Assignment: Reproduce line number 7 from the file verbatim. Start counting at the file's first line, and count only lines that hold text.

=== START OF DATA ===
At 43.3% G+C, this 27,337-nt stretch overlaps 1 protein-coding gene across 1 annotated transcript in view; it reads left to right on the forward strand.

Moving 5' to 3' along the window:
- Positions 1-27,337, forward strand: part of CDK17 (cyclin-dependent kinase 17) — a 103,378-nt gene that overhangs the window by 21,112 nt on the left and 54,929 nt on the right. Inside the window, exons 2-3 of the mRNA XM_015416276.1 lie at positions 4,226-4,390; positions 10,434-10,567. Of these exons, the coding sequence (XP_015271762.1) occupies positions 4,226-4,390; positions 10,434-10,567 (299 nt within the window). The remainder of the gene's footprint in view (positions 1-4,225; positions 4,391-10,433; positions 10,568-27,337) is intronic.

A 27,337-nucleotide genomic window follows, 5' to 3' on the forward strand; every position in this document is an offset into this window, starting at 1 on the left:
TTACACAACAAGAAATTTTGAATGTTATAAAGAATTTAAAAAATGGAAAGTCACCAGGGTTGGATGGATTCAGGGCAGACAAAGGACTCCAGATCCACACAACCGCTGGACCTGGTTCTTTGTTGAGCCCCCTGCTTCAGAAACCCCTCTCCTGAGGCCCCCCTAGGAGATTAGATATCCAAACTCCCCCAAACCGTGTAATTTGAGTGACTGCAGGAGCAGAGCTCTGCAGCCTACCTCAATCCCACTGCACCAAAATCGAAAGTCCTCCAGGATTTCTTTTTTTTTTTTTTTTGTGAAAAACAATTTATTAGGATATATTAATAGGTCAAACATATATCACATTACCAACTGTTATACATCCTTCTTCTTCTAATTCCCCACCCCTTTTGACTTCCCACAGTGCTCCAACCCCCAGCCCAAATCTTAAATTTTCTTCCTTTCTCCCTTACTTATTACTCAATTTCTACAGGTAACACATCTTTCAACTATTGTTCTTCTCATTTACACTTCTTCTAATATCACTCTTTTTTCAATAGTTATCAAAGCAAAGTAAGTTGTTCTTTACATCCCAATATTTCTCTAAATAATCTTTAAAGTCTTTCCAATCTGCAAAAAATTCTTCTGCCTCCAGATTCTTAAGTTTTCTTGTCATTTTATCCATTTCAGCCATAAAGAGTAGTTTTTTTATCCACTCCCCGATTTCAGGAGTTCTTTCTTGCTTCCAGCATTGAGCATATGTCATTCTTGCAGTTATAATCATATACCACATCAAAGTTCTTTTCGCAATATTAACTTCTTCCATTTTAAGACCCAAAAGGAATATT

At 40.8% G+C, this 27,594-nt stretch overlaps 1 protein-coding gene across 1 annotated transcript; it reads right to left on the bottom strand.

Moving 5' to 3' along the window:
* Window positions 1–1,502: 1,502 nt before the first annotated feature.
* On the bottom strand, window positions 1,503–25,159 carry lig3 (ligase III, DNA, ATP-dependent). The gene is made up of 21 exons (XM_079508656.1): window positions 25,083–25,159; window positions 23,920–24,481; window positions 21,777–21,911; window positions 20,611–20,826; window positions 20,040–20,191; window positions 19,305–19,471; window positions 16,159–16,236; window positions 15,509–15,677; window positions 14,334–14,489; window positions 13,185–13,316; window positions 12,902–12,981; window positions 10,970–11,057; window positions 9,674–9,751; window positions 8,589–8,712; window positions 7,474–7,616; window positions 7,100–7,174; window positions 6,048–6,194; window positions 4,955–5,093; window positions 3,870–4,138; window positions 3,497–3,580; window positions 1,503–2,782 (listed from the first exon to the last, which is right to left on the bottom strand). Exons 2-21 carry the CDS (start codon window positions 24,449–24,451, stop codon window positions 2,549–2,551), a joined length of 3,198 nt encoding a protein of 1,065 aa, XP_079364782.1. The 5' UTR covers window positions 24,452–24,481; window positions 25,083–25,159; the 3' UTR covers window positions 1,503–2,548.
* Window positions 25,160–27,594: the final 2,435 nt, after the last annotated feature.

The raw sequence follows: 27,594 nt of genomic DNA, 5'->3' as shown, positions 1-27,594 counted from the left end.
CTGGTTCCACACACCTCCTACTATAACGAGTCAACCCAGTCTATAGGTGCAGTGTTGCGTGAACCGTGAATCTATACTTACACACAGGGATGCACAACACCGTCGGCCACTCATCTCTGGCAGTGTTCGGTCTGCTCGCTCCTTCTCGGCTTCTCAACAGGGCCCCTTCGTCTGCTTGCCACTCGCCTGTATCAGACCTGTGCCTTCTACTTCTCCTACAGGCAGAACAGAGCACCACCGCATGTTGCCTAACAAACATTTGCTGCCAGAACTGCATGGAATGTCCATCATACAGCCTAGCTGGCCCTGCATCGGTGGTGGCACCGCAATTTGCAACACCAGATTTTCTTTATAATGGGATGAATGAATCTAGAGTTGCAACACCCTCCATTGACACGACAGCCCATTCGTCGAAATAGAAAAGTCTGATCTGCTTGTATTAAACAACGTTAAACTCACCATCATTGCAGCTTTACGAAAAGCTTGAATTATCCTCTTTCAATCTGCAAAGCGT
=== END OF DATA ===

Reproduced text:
Moving 5' to 3' along the window: